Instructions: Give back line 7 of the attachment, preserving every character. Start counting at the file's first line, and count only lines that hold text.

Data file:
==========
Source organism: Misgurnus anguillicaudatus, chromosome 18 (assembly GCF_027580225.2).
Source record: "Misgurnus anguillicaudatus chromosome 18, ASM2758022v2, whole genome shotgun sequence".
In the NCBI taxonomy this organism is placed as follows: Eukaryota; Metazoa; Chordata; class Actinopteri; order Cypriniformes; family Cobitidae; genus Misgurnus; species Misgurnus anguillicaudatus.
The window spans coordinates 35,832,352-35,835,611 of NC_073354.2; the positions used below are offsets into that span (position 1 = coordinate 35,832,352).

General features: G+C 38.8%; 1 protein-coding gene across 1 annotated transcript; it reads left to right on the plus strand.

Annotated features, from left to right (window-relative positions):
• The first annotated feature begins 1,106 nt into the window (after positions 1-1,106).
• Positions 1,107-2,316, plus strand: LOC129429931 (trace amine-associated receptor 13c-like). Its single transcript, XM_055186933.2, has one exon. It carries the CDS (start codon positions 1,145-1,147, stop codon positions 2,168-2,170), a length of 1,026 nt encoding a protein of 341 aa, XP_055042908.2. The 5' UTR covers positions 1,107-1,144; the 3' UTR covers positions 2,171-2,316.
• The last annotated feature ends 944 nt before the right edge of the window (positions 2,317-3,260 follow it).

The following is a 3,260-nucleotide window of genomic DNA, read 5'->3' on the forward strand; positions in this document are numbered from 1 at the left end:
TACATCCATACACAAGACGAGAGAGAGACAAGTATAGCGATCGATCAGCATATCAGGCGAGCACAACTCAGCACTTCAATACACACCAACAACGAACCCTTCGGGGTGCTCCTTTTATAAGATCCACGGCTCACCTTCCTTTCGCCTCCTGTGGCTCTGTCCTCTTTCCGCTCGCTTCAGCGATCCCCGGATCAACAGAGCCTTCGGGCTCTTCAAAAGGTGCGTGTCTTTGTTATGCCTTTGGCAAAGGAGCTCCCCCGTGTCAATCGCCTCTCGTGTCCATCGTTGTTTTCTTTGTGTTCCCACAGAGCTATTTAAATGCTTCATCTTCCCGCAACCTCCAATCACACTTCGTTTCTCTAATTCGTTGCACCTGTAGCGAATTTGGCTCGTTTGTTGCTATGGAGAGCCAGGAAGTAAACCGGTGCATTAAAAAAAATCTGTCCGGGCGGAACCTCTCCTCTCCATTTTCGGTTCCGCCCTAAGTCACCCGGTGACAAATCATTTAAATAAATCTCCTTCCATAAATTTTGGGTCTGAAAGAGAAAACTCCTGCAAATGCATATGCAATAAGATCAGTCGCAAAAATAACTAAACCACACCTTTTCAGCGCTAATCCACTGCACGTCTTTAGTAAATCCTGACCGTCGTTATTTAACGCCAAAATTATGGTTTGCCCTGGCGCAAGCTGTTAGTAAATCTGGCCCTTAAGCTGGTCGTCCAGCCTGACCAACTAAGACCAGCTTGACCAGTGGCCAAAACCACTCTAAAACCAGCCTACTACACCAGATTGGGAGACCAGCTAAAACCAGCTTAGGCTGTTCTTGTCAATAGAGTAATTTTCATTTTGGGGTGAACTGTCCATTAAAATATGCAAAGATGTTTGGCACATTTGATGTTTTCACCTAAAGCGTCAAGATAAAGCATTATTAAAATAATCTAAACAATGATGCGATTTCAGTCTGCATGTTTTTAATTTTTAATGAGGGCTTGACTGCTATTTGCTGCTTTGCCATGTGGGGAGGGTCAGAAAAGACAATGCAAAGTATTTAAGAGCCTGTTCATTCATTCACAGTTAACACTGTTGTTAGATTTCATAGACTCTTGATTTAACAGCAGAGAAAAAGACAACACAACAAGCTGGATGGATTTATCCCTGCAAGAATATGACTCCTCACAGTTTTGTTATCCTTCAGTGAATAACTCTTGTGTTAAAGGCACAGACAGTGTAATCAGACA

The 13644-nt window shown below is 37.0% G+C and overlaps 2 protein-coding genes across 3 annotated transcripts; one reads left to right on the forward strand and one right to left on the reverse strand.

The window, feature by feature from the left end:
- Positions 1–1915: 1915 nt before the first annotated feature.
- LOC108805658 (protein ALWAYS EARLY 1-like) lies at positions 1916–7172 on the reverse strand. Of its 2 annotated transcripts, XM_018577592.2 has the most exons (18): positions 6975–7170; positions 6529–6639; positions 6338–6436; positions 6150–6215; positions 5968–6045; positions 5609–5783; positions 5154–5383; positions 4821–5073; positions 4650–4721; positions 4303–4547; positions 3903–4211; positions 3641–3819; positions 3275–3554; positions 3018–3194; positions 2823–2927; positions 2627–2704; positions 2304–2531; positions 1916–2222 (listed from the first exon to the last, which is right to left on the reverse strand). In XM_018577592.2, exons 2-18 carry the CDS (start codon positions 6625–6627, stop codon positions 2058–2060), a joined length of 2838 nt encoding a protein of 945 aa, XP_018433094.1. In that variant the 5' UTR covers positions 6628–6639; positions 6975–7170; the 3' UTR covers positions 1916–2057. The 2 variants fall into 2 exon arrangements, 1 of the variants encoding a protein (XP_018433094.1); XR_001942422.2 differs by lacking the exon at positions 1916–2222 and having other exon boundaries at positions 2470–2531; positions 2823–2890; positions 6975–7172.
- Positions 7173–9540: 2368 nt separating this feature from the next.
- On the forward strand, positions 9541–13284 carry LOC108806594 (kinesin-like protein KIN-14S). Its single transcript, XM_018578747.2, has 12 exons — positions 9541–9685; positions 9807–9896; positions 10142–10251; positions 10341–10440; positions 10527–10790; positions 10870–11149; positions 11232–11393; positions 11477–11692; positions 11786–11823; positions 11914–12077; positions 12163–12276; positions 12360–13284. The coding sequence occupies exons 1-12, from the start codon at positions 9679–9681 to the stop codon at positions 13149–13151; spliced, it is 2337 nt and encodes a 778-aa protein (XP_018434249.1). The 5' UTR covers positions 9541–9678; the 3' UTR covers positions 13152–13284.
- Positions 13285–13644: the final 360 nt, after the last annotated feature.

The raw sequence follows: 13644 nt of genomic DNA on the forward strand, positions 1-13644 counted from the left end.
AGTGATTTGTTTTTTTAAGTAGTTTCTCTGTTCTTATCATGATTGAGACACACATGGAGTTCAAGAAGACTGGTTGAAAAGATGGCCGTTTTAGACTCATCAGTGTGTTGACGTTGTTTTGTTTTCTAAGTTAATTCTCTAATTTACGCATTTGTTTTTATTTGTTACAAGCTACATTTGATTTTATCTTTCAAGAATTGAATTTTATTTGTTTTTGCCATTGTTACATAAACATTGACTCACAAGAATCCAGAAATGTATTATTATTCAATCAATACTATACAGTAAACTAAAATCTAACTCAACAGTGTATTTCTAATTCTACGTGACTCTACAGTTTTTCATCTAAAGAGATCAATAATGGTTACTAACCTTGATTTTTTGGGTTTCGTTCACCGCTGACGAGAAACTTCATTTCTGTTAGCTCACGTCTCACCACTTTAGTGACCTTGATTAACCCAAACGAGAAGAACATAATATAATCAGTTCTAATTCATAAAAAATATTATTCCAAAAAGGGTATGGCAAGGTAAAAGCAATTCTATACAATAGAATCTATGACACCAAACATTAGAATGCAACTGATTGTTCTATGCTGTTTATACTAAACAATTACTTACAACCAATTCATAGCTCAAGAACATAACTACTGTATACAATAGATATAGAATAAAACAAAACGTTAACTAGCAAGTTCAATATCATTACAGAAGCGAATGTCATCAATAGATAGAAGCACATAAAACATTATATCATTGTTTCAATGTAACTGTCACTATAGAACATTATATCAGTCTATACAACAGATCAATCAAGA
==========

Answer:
• The first annotated feature begins 1,106 nt into the window (after positions 1-1,106).